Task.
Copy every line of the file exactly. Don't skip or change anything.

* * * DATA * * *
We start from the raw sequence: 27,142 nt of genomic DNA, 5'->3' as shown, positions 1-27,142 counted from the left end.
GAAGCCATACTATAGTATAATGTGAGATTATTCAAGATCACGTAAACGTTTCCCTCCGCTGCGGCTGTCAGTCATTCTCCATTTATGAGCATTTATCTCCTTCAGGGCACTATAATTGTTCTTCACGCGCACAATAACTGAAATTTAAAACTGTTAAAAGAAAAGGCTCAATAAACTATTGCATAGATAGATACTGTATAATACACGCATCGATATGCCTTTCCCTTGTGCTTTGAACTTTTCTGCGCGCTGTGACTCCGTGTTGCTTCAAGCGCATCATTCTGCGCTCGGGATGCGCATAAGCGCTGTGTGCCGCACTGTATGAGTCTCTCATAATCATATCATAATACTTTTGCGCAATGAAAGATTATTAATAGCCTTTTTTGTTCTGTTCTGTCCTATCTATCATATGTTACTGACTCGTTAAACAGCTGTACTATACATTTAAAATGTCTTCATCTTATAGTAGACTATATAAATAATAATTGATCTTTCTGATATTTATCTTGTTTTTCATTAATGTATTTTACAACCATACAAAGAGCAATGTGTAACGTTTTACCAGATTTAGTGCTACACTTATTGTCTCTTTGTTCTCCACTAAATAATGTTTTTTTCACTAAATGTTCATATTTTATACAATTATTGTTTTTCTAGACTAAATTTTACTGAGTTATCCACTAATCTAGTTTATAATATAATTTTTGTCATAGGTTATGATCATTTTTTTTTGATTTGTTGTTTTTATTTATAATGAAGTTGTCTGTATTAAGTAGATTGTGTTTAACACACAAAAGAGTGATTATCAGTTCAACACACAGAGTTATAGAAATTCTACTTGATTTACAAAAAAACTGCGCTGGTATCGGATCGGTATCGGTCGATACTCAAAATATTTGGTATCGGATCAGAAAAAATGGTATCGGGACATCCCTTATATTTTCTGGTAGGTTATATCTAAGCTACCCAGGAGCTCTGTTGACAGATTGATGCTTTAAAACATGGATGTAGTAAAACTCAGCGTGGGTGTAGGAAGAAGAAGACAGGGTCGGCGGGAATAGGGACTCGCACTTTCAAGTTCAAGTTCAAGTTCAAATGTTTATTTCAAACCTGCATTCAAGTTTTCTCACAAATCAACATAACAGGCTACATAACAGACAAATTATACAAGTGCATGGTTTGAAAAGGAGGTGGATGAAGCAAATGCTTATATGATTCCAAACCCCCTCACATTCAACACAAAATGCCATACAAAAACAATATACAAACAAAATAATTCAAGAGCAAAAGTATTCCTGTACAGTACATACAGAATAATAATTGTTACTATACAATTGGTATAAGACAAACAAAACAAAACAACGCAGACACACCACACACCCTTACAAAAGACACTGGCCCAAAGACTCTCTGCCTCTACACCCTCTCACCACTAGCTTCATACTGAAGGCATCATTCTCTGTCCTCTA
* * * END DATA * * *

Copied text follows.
We start from the raw sequence: 27,142 nt of genomic DNA, 5'->3' as shown, positions 1-27,142 counted from the left end.
GAAGCCATACTATAGTATAATGTGAGATTATTCAAGATCACGTAAACGTTTCCCTCCGCTGCGGCTGTCAGTCATTCTCCATTTATGAGCATTTATCTCCTTCAGGGCACTATAATTGTTCTTCACGCGCACAATAACTGAAATTTAAAACTGTTAAAAGAAAAGGCTCAATAAACTATTGCATAGATAGATACTGTATAATACACGCATCGATATGCCTTTCCCTTGTGCTTTGAACTTTTCTGCGCGCTGTGACTCCGTGTTGCTTCAAGCGCATCATTCTGCGCTCGGGATGCGCATAAGCGCTGTGTGCCGCACTGTATGAGTCTCTCATAATCATATCATAATACTTTTGCGCAATGAAAGATTATTAATAGCCTTTTTTGTTCTGTTCTGTCCTATCTATCATATGTTACTGACTCGTTAAACAGCTGTACTATACATTTAAAATGTCTTCATCTTATAGTAGACTATATAAATAATAATTGATCTTTCTGATATTTATCTTGTTTTTCATTAATGTATTTTACAACCATACAAAGAGCAATGTGTAACGTTTTACCAGATTTAGTGCTACACTTATTGTCTCTTTGTTCTCCACTAAATAATGTTTTTTTCACTAAATGTTCATATTTTATACAATTATTGTTTTTCTAGACTAAATTTTACTGAGTTATCCACTAATCTAGTTTATAATATAATTTTTGTCATAGGTTATGATCATTTTTTTTTGATTTGTTGTTTTTATTTATAATGAAGTTGTCTGTATTAAGTAGATTGTGTTTAACACACAAAAGAGTGATTATCAGTTCAACACACAGAGTTATAGAAATTCTACTTGATTTACAAAAAAACTGCGCTGGTATCGGATCGGTATCGGTCGATACTCAAAATATTTGGTATCGGATCAGAAAAAATGGTATCGGGACATCCCTTATATTTTCTGGTAGGTTATATCTAAGCTACCCAGGAGCTCTGTTGACAGATTGATGCTTTAAAACATGGATGTAGTAAAACTCAGCGTGGGTGTAGGAAGAAGAAGACAGGGTCGGCGGGAATAGGGACTCGCACTTTCAAGTTCAAGTTCAAGTTCAAATGTTTATTTCAAACCTGCATTCAAGTTTTCTCACAAATCAACATAACAGGCTACATAACAGACAAATTATACAAGTGCATGGTTTGAAAAGGAGGTGGATGAAGCAAATGCTTATATGATTCCAAACCCCCTCACATTCAACACAAAATGCCATACAAAAACAATATACAAACAAAATAATTCAAGAGCAAAAGTATTCCTGTACAGTACATACAGAATAATAATTGTTACTATACAATTGGTATAAGACAAACAAAACAAAACAACGCAGACACACCACACACCCTTACAAAAGACACTGGCCCAAAGACTCTCTGCCTCTACACCCTCTCACCACTAGCTTCATACTGAAGGCATCATTCTCTGTCCTCTA